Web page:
Go back to the Letter Creation Menu and select Item 3 BUILD A
NEW SALES LETTER. A Title Entry display now appears which is
similar to the one for new paragraphs (text frames). Decide
the order in which you wish the paragraphs to appear, then
move the cursor to the one you have chosen to be first and
press the Ins key to mark it. An asterisk appears to show that
it is now marked. Now move the cursor to the paragraph you
have chosen to appear second in your letter and mark that one.
Do the same for the other paragraphs. Then press F2 to build
Press Esc to return to the Letter Creation Menu and then
select Item 1 Sales Letter Library. In the library list you
should now see a letter title `NEW LETTER'. Move the cursor to
this title and press the F4 key. Now overtype `NEW LETTER'
with an appropriate title for your new letter and press the
carriage return key to store it. Then press the Ins key to
mark it and the F2 key to select it. The text of your letter
should now be displayed in the text window.
CHECKING YOUR SALES LETTER
It is not the job of MARKETEER'S Letter Writer program to
print the finished sales letter complete with reference, date,
name & address of prospect and name & title of signatory.
Here, we can only view or `test print' the main text of the
letter. However, the test print facility does centre the text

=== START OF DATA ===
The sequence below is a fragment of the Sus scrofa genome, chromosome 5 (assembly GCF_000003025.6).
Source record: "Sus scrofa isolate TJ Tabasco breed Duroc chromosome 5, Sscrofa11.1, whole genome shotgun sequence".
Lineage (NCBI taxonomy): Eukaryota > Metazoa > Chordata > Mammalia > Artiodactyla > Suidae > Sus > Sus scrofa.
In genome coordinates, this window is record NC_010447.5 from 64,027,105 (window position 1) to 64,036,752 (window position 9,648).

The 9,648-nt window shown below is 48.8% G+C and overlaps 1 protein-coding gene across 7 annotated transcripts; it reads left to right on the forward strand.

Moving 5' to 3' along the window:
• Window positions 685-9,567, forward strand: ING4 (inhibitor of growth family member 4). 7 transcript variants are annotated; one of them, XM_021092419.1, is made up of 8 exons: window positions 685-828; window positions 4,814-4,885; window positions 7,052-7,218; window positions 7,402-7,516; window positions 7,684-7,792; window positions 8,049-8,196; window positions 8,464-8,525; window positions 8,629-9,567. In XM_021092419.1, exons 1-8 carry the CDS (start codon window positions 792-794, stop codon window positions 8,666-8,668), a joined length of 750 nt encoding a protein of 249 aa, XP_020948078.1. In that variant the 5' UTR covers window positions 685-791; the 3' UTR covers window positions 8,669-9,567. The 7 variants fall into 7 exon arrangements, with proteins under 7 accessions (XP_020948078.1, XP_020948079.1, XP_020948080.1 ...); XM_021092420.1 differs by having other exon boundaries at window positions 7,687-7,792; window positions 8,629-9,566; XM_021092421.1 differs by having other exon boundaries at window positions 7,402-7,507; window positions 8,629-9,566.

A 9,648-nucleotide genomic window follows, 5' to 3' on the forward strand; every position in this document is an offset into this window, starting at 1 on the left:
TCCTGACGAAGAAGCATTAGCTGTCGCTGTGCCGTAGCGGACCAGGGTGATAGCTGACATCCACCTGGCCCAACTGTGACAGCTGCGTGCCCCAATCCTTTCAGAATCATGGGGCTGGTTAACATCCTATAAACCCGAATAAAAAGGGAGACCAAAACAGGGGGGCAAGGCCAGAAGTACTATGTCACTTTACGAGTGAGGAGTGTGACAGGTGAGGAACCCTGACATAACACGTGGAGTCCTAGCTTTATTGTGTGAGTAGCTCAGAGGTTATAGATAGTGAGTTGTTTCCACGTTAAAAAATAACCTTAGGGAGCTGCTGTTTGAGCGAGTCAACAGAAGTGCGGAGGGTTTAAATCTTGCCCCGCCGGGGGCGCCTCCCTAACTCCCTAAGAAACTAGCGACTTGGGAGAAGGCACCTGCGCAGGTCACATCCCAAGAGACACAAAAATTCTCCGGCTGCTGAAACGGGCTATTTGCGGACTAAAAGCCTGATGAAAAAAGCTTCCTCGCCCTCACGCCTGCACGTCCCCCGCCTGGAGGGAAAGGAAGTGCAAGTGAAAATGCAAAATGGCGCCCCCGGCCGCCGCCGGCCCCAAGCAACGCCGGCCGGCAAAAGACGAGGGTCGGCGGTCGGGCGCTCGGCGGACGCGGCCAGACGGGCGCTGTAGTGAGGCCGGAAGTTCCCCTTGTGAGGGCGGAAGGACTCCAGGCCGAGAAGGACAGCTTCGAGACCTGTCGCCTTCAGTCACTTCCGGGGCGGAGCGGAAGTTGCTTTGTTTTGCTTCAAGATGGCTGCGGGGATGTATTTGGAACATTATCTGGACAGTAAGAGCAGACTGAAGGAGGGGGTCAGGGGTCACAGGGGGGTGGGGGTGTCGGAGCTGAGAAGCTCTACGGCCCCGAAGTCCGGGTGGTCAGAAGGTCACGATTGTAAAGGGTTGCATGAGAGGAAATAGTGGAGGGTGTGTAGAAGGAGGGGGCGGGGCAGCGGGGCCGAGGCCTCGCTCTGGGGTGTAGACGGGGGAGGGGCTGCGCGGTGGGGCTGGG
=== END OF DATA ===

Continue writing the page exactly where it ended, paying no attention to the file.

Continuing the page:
to the middle of the note paper where it will appear later in
the actual sales letter itself.
Please press the F6-EDIT key. You can now use the PgUp and
PgDn keys to scroll through the whole letter in order to read
it and check it. At this stage, your sales letter comprises a
simple concatenation of standard paragraphs - text which for
the most part does not change. So normally you would now
topicalise your letter by editing and adding to the standard
text to make it relate more fully to the marketing or sales
exercise of which it is a part.
MOVING TEXT AROUND
As you are editing your letter you may decide that you wish to
change the order in which parts of it appear. To do this, move
the cursor to the first of some lines of text you wish to move
and press F3. The line goes red. Keep pressing F3 until all
the lines you wish to move are red. Then move the cursor to
where you want to put them and press F6. The marked lines then
appear at their new location.
If the text you wish to move starts or ends with a partial
line, move the cursor to where you wish to start marking and
press the carriage return key twice. Then move the cursor to
where you wish to finish marking and do the same. This
isolates the text you wish to move. Then move the cursor back
to the beginning of the text you wish to move and press F7 to
tidy it into a paragraph. Then move it. Come back to where you
moved it from and use F7 in the same way to tidy up that area
of text also.
BOLD & UNDERLINE
Fashions come and go. One fashion in sales letters is the use
(usually overuse) of bolding, underlining, banner headings and
an ever-increasing list of other fanciful graphics tricks
featured in printing devices. Use with caution: the more
graphic finery you have in a sales letter, the less personal